3 Biaggi P, Peter S, Ulich E. Stressors, emotional exhaustion and aversion to patients in residents and chief residents – what can be done? Swiss Med Wkly. 2003;133:339–46.
4 Ulich E, Wülser M. Gesundheitsmanagement in Unternehmen. Arbeitspsychologische Perspektiven. 4rd ed. Wiesbaden: Gabler; 2010.
5 Schabracq M, Cooper C, Travers C, von Maanen D. Occupational Health Psychology: the Challenge of Workplace Stress. Chichester: Wiley-Blackwell; 2002.
6 Bamberg E, Busch C, Ducki A. Stress- und Ressourcenmanagement: Strategien und Methoden für die neue Arbeitswelt. Bern: Huber; 2003.
7 Greiner BA, Krause N, Ragland DR, Fisher JM. Objective Stress factors, accidents, and absenteeism in transit operators: A theoretical framework and empirical evidence. J Occup Health Psychol. 1998;3(2):130–46.
8 Leitner K, Resch MG. Do the effects of job stressors on health persist over time? A longitudinal study with observational measures. J Occup Health Psychol. 2005;10(1):18–30.
9 Semmer N, Udris I. Bedeutung und Wirkung von Arbeit. In: Schuler H, ed. Lehrbuch Organisationspychologie. Berne: Huber; 2004.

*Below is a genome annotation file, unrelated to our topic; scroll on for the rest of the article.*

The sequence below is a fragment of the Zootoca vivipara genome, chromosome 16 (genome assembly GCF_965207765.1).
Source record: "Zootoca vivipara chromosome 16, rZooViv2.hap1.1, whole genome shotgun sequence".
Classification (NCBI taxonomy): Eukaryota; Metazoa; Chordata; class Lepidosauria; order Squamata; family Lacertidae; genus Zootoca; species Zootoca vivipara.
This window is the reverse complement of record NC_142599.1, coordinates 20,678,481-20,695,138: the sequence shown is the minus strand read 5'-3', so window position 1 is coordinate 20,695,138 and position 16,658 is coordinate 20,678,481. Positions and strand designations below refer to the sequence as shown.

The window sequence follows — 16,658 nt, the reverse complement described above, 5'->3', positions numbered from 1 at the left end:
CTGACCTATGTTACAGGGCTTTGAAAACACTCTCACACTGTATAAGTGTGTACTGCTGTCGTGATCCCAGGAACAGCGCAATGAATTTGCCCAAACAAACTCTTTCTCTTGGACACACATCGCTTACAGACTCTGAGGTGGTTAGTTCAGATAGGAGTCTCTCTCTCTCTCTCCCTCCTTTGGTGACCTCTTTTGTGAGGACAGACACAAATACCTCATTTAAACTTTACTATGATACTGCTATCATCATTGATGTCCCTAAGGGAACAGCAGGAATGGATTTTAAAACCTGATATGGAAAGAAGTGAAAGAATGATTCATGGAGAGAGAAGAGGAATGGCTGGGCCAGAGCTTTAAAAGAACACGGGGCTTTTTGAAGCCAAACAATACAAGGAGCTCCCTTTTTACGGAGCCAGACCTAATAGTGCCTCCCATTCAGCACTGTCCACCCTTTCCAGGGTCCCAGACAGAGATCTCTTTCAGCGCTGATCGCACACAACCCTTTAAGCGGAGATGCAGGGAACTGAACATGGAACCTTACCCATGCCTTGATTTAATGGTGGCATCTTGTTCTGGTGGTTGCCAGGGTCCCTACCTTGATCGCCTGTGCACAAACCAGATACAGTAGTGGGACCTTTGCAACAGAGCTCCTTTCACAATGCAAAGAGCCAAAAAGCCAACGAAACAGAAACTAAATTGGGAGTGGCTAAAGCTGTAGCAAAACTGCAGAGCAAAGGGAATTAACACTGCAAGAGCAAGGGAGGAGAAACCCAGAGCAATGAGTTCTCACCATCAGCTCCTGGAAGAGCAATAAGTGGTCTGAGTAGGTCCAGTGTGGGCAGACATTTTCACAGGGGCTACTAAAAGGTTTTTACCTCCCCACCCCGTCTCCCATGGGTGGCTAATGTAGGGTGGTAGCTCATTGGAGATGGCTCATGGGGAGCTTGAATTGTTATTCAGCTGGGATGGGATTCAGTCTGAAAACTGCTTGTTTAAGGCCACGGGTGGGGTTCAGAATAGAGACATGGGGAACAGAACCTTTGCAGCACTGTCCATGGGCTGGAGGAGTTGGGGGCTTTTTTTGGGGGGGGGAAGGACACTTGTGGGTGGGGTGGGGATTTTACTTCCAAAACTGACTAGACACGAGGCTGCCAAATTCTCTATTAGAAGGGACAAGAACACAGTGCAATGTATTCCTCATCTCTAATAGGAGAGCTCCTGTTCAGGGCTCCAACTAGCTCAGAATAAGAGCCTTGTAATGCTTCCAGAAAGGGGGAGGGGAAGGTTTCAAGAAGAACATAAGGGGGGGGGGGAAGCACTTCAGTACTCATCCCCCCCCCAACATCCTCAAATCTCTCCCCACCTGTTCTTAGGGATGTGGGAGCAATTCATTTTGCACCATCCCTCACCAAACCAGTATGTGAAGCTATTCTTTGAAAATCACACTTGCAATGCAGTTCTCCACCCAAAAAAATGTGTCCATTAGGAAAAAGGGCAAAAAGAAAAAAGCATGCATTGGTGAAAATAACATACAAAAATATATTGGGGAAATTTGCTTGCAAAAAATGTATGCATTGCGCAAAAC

10 Udris I, Frese M. Belastung und Beanspruchung. In: Graf Hoyos C, Frey D, Stahlberg D ed. Angewandte Psychologie. Weinheim: Psychologie Verlags Union; 1999.
11 Glaser J, Hornung S. Interaction, work characteristics, and mental health in nursing. Proceedings of the 2nd International Conference on Applied Human Factors and Ergonomics (AEI 2008). Las Vegas, NV: AEI; 16th of july, 2008.
12 Hacker W, Reinhold S. Beanspruchungsscreening bei Humandienstleistungen BHD-System. Frankfurt a.M.: Swets Tests Services; 1999.
13 Aiken LH, Clarke SP, Sloane DM, Schochalski J, Silber JH. Hospital nurse staffing and patient mortality, nurse burnout, and job dissatisfaction. JAMA. 2002;288(16):1987–93.
14 Schubert M, Schaffert-Witvliet B, De Geest, S, Aiken, L, Sloane, DM, Clarke, S, Abraham, I. RICH-Nursing Study. Rationing of nursing care in Switzerland. Effects of rationing of nursing care in Switzerland on patients' and nurses' outcomes. Basel: Basel Institute for Clinical Epidemiology; 2005.
15 Wallace JE, Lemaire J. Determinants of Physician Well Being: Results from the physician Survey. Stage Two Report. Calgary: University of Calgary; 2009.